. . . The in-depth study, which analyzes hydrogen’s current state of play and offers guidance on its future development, was launched by Dr Fatih Birol, the IEA’s Executive Director, alongside Mr Hiroshige Seko, Japan’s Minister of Economy, Trade and Industry, on the occasion of the meeting of G20 energy and environment ministers in Karuizawa, Japan.
The report—The Future of Hydrogen: Seizing Today’s Opportunities—finds that clean hydrogen is currently receiving strong support from governments and businesses around the world, with the number of policies and projects expanding rapidly.
Hydrogen can help to tackle various critical energy challenges, including helping to store the variable output from renewables like solar PV and wind to better match demand. It offers ways to decarbonize a range of sectors—including long-haul transport, chemicals, and iron and steel—where it is proving difficult to meaningfully reduce emissions. It can also help to improve air quality and strengthen energy security. . . .
To build on this momentum, the IEA report offers seven key recommendations to help governments, companies and other stakeholders to scale up hydrogen projects around the world. These include four areas where actions today can help to lay the foundations for the growth of a global clean hydrogen industry in the years ahead:
Making industrial ports the nerve centers for scaling up the use of clean hydrogen;
Building on existing infrastructure, such as natural gas pipelines;
Expanding the use of hydrogen in transport by using it to power cars, trucks and buses that run on key routes; and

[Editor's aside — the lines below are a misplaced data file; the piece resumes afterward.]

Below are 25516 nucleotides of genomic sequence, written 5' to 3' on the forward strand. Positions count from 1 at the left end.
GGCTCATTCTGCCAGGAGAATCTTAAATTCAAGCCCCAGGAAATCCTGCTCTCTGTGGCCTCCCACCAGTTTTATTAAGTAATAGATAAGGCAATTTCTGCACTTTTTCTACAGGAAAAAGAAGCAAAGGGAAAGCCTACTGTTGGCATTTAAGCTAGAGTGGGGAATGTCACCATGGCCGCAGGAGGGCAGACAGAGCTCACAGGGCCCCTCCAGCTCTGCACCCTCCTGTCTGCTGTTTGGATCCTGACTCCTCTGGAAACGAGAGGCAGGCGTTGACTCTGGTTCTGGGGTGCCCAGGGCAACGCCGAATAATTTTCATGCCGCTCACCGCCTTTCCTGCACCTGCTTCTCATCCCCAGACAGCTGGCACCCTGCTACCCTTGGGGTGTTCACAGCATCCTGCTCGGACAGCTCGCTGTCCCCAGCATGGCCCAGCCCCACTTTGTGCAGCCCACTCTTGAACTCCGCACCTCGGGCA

Launching the hydrogen trade’s first international shipping routes.
The report notes that hydrogen still faces significant challenges. Producing hydrogen from low-carbon energy is costly at the moment, the development of hydrogen infrastructure is slow and holding back widespread adoption, and some regulations currently limit the development of a clean hydrogen industry.
Today, hydrogen is already being used on an industrial scale, but it is almost entirely supplied from natural gas and coal. Its production, mainly for the chemicals and refining industries, is responsible for 830 million tonnes of CO2 emissions per year. That’s the equivalent of the annual carbon emissions of the United Kingdom and Indonesia combined.
Reducing emissions from existing hydrogen production is a challenge but also represents an opportunity to increase the scale of clean hydrogen worldwide. One approach is to capture and store or utilize the CO2 from hydrogen production from fossil fuels. There are currently several industrial facilities around the world that use this process, and more are in the pipeline, but a much greater number is required to make a significant impact.
Another approach is for industries to secure greater supplies of hydrogen from clean electricity. In the past two decades, more than 200 projects have started operation to convert electricity and water into hydrogen to reduce emissions—from transport, natural gas use and industrial sectors—or to support the integration of renewables into the energy system.
Expanding the use of clean hydrogen in other sectors—such as cars, trucks, steel and heating buildings—is another important challenge. There are currently around 11,200 hydrogen-powered cars on the road worldwide. Existing government targets call for that number to increase to 2.5 million by 2030
Policy makers need to make sure market conditions are well adapted for reaching such ambitious goals. The recent successes of solar PV, wind, batteries and electric vehicles have shown that policy and technology innovation have the power to build global clean energy industries. . . .